The August issue of Anesthesiology is now available online and features studies as well as editorials that provide new insights into the use of steroids to treat septic patients as well as lipids used to minimize heart damage in heart attack patients.
Steroid Treatment May Help Some Patients Recover From Septic Shock
A recent study found improvement in septic shock patients who were treated with steroid (eg, cortisone) therapy and identified a potential measurement tool to determine in which patients the treatment will work most effectively.
“This study found that measuring adrenal gland volume and using imaging testing was helpful in predicting a patient’s outcome and may help to determine success potential with steroid treatment,” said Boris Jung, M.D., the study’s lead investigator.
Several risk factors have been described for predicting mortality in patients with septic shock. The current study used computed tomography to determine the prognostic value of adrenal gland volumes in predicting mortality in patients with or without septic shock. Total adrenal gland volume below 10cm3 was associated with mortality above 70 percent in the intensive care unit compared with mortality lower than 20 percent when total adrenal gland volume was above 10cm3.
“Steroid treatments can cause complications such as gastrointestinal bleeding, muscular weakness, and viral infection, so it is important to determine which patients will have the best outcomes from the drug,” said Dr. Jung.
An accompanying editorial in the Journal provided a comprehensive overview on the adrenal gland’s anatomy and physiology that are critical for the body to respond to physiologic stress.
“The examination of the stress reaction helps researchers better understand the rationale for steroid treatment in septic shock patients,” said Matthais Eikermann, M.D., Ph.D., co-author of the editorial.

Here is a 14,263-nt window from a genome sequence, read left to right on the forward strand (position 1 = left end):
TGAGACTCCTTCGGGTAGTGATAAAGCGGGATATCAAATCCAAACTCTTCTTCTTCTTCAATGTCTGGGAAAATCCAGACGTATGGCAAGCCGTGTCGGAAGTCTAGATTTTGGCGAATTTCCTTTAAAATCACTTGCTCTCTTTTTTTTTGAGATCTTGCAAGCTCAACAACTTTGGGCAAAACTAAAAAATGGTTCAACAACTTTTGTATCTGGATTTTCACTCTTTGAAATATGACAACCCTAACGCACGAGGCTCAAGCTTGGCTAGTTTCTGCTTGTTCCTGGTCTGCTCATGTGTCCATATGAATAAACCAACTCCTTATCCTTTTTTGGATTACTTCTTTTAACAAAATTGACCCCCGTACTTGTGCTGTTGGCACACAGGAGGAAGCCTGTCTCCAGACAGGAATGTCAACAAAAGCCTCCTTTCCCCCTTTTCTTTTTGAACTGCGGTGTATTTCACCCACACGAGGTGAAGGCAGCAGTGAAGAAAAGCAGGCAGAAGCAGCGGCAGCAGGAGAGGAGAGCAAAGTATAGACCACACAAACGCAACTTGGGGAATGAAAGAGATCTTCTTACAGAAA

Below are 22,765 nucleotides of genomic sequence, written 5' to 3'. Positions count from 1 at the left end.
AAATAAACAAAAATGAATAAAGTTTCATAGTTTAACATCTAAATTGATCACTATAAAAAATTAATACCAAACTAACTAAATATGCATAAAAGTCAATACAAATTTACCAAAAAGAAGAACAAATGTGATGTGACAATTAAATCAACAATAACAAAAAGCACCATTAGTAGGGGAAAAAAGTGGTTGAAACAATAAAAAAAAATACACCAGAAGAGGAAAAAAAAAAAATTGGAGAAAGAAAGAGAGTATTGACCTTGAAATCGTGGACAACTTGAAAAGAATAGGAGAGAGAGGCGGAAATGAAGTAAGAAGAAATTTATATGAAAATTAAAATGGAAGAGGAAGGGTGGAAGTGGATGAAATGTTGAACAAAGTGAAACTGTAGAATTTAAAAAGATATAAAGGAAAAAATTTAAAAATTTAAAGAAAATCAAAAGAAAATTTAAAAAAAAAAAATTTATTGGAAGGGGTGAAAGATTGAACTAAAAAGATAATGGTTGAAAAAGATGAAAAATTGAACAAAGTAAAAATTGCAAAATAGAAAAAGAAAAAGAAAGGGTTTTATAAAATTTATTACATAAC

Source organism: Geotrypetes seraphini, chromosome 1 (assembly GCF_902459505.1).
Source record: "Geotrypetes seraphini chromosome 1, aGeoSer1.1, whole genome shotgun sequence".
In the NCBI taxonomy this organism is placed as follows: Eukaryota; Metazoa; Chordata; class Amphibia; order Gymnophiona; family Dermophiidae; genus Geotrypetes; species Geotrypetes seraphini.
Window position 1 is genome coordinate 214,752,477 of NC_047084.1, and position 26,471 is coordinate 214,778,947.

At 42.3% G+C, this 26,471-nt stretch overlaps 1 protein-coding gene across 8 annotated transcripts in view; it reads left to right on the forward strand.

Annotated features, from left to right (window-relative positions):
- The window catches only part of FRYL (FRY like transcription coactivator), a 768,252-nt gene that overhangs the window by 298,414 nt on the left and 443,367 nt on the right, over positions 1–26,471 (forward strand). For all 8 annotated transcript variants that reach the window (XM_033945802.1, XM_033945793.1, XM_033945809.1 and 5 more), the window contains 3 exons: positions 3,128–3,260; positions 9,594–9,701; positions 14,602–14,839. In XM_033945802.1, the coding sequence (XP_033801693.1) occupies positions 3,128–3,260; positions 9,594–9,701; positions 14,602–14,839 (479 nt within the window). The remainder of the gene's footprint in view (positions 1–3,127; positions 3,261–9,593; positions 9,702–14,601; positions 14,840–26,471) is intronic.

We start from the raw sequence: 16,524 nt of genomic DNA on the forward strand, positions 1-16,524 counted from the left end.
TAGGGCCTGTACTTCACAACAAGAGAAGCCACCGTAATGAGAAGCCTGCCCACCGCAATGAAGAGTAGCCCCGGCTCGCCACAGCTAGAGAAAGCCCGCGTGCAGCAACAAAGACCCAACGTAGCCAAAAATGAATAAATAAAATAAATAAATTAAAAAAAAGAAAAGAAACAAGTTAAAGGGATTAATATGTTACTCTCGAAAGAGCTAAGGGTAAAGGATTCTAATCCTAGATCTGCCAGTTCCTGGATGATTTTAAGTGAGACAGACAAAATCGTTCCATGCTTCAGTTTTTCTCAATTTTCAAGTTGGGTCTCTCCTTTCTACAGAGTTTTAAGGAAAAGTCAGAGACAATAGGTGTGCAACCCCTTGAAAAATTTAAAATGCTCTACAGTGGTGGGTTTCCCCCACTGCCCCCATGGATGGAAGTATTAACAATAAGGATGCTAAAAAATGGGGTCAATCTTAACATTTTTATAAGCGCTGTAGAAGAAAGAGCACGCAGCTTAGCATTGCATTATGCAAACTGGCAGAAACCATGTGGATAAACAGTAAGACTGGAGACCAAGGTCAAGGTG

Good Fats May Limit Damage for Heart Attack Victims
A fat (Intralipid) used to treat local anesthetic toxicity may have protective value for patients suffering a heart attack, according to another study in Anesthesiology. During a heart attack, blood flow to tissues other than the heart may decline, leading to blood flow that is inadequate to keep those tissues performing optimally. When the blood from those tissues returns to the heart, the blood may be altered in ways that directly harm the heart.
“This study in animals showed that use of lipid emulsion during the return of blood flow to the heart can prevent extensive damage to the heart muscle and can preserve heart function immediately following a heart attack,” said Siamak Rahman, M.D., lead author of the study.
“The impact of lipid emulsion therapy on cell membranes integrity and function during stress has implications for developing future therapeutics,” said Yoshitaka Kawaraguchi, M.D., co-author of an editorial examining the study.
For more information on the study, visit the Anesthesiology website at www.anesthesiology.org.